Bridezillas, theshow that debuted in 2004 and showed people at their wedding worst has been off the air for fewer than five years, but is coming back for season 11 tonight.
It ended in 2004 after 10 seasons, but lived on in the form of a spin-off, Marriage Boot Camp, which is now populated with reality stars but had Bridezillas couples as its cast for its first two seasons.
WE tv general manager Marc Juris told me that the network realized they “have something [we] shouldn’t let go of” when he kept coming across references to the show’s title, in person and in popular culture. “Everywhere I would hear, This person’s a bridezilla—Wait a minute. We started that, why have we not brought it back? Because we see a lot of interest in it.”
The format of Bridezillas (WE tv, Fridays at 10) will stay true to the original, though the network and production did initially plan to make changes.
“I will be honest with you, we spend a lot of time thinking about how to make it different, and how social media plays into it,” Juris said. “We had many elements that were new and different, but as the tape was coming in, and we were seeing this, we were like, Wait a minute. This is actually kind of fantastic. Why are we changing anything?”
The biggest difference may be the role social media plays in weddings and wedding plannings. “Social media adds a whole new complication,” Juris said, but only when that was truly part of the couple’s experience.
“If you are one of the rare people who don’t really use social media, we’re not going to make you use social media. I don’t want to create false premises. There are some brides who are social media insane, and then there are others who it’s not that important to them. So if it’s not that important to them, there’ll be no stakes and no authenticity. I’d rather tell their stories,” Juris said.
“We’re very much believers in authenticity,” he added. “We don’t want to let format drive a story that might not be absolutely true.”
Does Bridezillas document or perpetuate a stereotype? Or both?
WE tv describes the show as “the most outrageous reality show of all time” in its trailer, and like this on its web site:
“Bridezillas celebrates the craziest, most over-the-top brides wreaking wedding day hell with epic meltdowns, family feuds & social media wars! As they take the plunge to the altar, they vow no one will get in the way of their ‘perfect’ day!”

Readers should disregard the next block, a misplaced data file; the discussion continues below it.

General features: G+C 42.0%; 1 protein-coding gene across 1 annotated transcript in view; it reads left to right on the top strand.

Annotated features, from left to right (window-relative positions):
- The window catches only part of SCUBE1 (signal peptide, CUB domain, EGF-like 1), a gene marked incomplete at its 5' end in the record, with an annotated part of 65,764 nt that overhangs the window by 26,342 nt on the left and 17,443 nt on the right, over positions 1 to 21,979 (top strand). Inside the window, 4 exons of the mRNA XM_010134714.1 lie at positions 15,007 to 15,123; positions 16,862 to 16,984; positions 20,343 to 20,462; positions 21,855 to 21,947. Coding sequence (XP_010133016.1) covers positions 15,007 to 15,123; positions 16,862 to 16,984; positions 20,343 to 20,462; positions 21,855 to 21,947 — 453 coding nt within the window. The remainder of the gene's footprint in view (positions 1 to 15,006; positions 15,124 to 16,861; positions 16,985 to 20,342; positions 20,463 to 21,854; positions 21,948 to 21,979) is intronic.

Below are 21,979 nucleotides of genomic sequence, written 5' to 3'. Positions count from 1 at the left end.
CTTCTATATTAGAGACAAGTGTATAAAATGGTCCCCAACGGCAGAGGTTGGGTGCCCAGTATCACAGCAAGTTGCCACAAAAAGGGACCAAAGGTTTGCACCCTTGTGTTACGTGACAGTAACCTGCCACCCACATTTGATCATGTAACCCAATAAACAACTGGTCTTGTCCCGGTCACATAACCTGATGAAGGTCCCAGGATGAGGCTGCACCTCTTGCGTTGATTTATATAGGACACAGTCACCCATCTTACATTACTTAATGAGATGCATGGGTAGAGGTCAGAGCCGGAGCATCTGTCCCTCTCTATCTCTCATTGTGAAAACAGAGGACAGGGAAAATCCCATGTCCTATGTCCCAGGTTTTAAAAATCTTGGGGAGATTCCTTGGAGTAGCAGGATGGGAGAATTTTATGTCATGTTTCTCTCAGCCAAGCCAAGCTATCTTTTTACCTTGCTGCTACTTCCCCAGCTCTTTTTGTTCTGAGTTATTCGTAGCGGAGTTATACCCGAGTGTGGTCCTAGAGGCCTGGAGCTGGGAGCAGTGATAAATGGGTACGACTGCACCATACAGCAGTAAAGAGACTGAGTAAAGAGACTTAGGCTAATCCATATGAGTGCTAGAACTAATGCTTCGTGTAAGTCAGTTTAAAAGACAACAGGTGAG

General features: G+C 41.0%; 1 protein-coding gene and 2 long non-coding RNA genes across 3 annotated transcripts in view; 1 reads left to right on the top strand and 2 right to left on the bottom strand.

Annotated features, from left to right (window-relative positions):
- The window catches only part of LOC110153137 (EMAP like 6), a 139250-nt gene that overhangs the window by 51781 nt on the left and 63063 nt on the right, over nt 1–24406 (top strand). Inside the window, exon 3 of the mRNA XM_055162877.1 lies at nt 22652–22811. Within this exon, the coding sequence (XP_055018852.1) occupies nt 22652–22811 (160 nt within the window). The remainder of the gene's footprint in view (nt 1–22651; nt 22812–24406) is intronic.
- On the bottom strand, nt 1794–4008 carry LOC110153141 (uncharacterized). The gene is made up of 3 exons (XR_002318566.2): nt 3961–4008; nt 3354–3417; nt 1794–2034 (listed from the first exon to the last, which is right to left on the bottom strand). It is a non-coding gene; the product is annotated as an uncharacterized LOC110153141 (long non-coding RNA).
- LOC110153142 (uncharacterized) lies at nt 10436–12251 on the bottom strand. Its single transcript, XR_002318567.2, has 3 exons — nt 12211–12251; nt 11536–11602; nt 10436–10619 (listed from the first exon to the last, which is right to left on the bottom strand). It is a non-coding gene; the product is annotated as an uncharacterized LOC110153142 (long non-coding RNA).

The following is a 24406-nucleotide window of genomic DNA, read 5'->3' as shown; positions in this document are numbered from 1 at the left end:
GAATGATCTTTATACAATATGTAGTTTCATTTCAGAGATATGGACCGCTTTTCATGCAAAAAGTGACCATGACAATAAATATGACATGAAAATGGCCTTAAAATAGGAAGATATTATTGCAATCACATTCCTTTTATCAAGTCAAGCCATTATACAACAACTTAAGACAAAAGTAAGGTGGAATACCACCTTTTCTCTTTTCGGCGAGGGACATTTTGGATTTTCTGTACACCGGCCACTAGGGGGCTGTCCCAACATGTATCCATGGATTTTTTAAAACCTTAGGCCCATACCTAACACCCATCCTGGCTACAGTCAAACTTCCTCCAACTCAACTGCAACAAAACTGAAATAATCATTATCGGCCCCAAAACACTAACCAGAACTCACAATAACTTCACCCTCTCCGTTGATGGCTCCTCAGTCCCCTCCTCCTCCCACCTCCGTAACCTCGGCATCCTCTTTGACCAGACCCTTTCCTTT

So does the show just perpetuate a toxic image of women as controlling, selfish, wedding-obsessed monsters, even if they are just responding to the messages they’ve received all their lives from the wedding-industrial complex?
Just read this person’s story, which illustrates that—and how the show’s title has become part of our culture: The Wedding Industrial Complex Turned Me Into A Bridezilla.
“In any story, in any show, whether reality or scripted, it’s all about characters with high stakes,” Juris told me. “When you think about it, a bride spends her entire life planning a wedding that’s a one-day event—she doesn’t even know who she’s marrying, but she’s got the whole wedding planned. I don’t think you can think of higher stakes.”
I suggested that’s the kind of wedding and bride stereotype the show perpetuates, but I agree with Juris that, as he said, “it’s almost impossible to create the event that is in your head.”
“Those kinds of stakes are real, they’re relatable, and they’re so engaging,” he added. “It is a highly emotional experience, and I think whether you see it or you don’t see it, you’re going to react the way you’re going to react, but it is such a high-stakes, highly emotional experience where you know things are not going to go exactly right.”
Why do people expect their weddings to be flawless? “I think Hollywood has created this expectation for what a wedding should be,” he said. “But in the end, the couples are always married, they’re happy. I think they realize there was possibly a little overreaction.”
Juris thinks Bridezillas actually argues against this kind of behavior.
“I think we look at this with a little bit of a wink,” Juris said. “If anything, it’s really like, Don’t act like this. It’s kind of silly. So that’s how we approach it.”
He also said that the show isn’t about demonizing or denigrating its cast. Viewers, he said, “have to still like the bride. We don’t want you to be unlikable,” he said. So the show tries to cast “people you ultimately like and are somewhat self-reflective.”
That’s harder now that people have lots of practice constructing their own image in front cameras.
“Everyone is a reality TV star now, either on TV or through Facebook, through Instagram. Everyone’s creating a story. More than ever, we have to be careful about that in every show,” Juris told me.
What they want are real people and real reactions, even if those aren’t perfectly filmed. He said his mandate to productions is, “Never tell anybody what to say. If a plane goes by, and you miss it, don’t tell them to do it again. I’d rather have the plane in there. It’s real, it’s how it happened, because they’re not actors. There are a lot of shows that just seem so fake, and that’s not interesting to us.”